Every now and then, the Academy of American Poets sends me a letter asking me to subscribe to their newsletter and receive sundry other benefits in exchange for my contribution. I'm not quite sure why I'm on their mailing list, but several explanations present themselves. They gave me a prize, once, and a poem of mine was published in one of their anthologies. I've also committed other acts that could get me on the list: subscribing to poetry magazines, writing a book of poems, being an English prof, etc. But what interests me here isn't their interest in me (or my money). What I'm interested in is their pitch. Check out the opening paragraphs of their letter, class, and tell me what it is they think I (and any other poet on their list) want and need:
Today it gives me great pleasure to invite you to become an Associate Member of the Academy of American Poets.
As Chairman of the Academy, I very much hope you will accept.
In joining us today, you will enter into a new and exciting relationship with the best American poets of today and tomorrow. You will receive public recognition for your role in nurturing the art of poetry. And you will receive a number of material benefits which will bring you closer to the center of the American poetry world.
That's right, class: the "material benefits" are beneath mention at this point. Here, at the start of the pitch, the writers have chosen to concentrate on selling their real products, which are (yeah, you guessed it) BELONGING and ESTEEM, or at the very least the hope/illusion of them. I become something far more esteemed than a subscriber: in exchange for my check I'd become a member (just like the subscribers to National Geographic -- uh, I mean the members of the National Geographic Society). And I'd have a "new relationship" with the best American poets (I suppose the literal truth behind this statement is that I would, in a very minor-league way, be a patron of their art, but the implication seems to be that I'd somehow know them better, maybe even meet a few by a large fireplace in an oak-panelled room where we would sip brandy and discuss Anthony Hecht). Also, I will "receive public recognition for [my] role in nurturing the art of poetry." Woohoo! Will there be a plaque of some kind? Perhaps laurels? I'd like laurels.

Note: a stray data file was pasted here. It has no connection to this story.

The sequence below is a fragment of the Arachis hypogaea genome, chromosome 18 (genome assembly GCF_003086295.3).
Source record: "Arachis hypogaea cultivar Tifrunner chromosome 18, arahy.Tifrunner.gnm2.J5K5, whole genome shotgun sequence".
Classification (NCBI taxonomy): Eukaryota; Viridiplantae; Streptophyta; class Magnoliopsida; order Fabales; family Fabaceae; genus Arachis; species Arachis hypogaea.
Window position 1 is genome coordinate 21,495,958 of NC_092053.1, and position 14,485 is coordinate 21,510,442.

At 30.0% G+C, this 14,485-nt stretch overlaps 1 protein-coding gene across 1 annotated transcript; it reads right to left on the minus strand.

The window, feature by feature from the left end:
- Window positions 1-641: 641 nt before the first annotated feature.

As if all this this weren't enough, I will be brought "closer to the center of the American poetry world." Ah, at last! I will be loved! Valued! Picked out of the common mob and taken to...to...to where, exactly? I mean, what center? The Iowa Writer's Program? The SUNY-Buffalo English Department? St. Mark's in the Bowery? The 92nd Street Y? The Poetry Center of Chicago? The Kelly Writer's House? Helen Vendler's doorstep? John Ashbery's loft? John Ashbery's pharmacist? Or, in some weird real-life version of the Commodore Vic-20 era movie Tron, will I be transported physically onto the internet and placed inside Mark Scroggins' blog? Wherever it is, I'm sure the inhabitants (with tweeds or with pierced tongues, with sherry or rare B-sides by The Fugs) will see, accept, value and love me. At last, at last, at last...
By the way: the Academy of American Poets is a fine organization, and I support their outreach efforts and their desire to do some good for poetry. I'd really support any effort on their part to give me a grant. That's the kind of "public recognition of [my] role in nurturing the art of poetry" I could get down with.